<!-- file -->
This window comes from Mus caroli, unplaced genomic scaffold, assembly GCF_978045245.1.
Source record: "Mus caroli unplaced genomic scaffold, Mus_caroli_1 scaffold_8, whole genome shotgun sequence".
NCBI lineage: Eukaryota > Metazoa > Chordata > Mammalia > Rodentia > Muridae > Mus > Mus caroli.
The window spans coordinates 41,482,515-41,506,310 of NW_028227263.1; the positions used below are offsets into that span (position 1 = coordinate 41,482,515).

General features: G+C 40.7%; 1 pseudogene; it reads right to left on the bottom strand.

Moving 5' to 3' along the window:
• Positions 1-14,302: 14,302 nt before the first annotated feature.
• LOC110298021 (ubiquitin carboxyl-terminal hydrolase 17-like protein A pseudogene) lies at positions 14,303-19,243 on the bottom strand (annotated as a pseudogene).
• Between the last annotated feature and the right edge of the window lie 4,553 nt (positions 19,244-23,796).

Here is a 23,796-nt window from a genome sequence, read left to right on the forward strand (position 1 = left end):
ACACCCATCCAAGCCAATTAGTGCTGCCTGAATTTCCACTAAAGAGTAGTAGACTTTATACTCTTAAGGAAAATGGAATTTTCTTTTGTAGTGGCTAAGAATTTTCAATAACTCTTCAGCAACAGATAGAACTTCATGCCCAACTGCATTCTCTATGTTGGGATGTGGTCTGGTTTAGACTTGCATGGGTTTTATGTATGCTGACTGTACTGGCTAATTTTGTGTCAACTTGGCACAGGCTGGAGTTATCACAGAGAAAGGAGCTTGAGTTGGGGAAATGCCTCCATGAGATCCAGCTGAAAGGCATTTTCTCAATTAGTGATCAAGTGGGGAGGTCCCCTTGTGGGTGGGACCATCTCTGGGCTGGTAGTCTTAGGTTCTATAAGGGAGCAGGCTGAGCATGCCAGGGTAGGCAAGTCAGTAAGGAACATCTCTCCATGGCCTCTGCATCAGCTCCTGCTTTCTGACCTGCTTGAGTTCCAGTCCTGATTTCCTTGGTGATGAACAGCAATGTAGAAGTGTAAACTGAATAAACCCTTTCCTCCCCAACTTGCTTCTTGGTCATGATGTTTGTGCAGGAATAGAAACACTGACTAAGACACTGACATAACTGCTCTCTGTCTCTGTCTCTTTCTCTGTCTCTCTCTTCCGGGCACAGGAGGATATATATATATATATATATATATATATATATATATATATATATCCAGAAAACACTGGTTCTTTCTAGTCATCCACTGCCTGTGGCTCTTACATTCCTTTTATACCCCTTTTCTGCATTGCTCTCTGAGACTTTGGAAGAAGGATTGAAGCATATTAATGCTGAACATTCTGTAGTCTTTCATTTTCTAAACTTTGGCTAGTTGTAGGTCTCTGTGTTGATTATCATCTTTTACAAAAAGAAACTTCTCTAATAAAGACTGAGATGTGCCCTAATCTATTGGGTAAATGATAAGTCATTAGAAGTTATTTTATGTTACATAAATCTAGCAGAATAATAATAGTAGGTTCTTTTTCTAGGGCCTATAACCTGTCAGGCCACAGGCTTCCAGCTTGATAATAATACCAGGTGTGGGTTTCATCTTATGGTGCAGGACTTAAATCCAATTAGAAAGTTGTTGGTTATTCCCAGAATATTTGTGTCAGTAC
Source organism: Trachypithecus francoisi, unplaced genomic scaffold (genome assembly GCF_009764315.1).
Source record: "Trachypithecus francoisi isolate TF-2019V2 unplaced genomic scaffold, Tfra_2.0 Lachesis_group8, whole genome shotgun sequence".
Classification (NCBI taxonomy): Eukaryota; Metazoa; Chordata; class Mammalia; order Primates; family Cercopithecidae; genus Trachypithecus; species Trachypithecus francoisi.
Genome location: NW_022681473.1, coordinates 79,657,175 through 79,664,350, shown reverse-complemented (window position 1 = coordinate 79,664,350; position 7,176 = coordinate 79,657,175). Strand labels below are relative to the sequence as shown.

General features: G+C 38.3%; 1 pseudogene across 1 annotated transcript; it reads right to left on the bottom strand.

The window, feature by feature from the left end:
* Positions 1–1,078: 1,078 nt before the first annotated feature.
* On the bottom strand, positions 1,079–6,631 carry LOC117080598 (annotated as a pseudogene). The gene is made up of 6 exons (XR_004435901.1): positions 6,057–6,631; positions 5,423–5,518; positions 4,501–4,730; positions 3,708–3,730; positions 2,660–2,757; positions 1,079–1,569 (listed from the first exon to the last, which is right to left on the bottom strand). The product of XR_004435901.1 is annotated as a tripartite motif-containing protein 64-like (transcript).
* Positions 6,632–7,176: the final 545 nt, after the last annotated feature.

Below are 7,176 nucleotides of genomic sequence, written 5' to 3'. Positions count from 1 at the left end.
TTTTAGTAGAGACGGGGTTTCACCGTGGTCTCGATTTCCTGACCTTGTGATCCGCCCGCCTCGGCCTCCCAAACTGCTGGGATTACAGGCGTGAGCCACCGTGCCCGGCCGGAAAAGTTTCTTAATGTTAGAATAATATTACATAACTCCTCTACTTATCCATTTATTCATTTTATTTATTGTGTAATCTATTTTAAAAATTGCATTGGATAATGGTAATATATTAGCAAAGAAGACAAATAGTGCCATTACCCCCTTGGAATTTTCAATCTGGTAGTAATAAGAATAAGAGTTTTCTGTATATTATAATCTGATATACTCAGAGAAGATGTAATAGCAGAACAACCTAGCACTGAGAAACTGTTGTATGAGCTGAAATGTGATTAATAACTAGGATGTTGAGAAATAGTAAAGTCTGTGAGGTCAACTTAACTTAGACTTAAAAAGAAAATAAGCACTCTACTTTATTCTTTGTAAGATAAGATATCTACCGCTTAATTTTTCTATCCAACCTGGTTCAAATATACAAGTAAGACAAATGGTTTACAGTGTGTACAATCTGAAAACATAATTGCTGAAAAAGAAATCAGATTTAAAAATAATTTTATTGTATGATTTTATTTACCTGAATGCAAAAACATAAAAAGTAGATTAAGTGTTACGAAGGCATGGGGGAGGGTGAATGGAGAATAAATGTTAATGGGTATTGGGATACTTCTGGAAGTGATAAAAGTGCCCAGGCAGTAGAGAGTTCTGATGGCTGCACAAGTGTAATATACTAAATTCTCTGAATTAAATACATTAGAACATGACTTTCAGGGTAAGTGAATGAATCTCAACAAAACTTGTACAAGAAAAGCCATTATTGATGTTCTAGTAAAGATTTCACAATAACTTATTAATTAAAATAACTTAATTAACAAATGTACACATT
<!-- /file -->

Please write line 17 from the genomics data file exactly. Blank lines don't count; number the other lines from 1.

The window, feature by feature from the left end: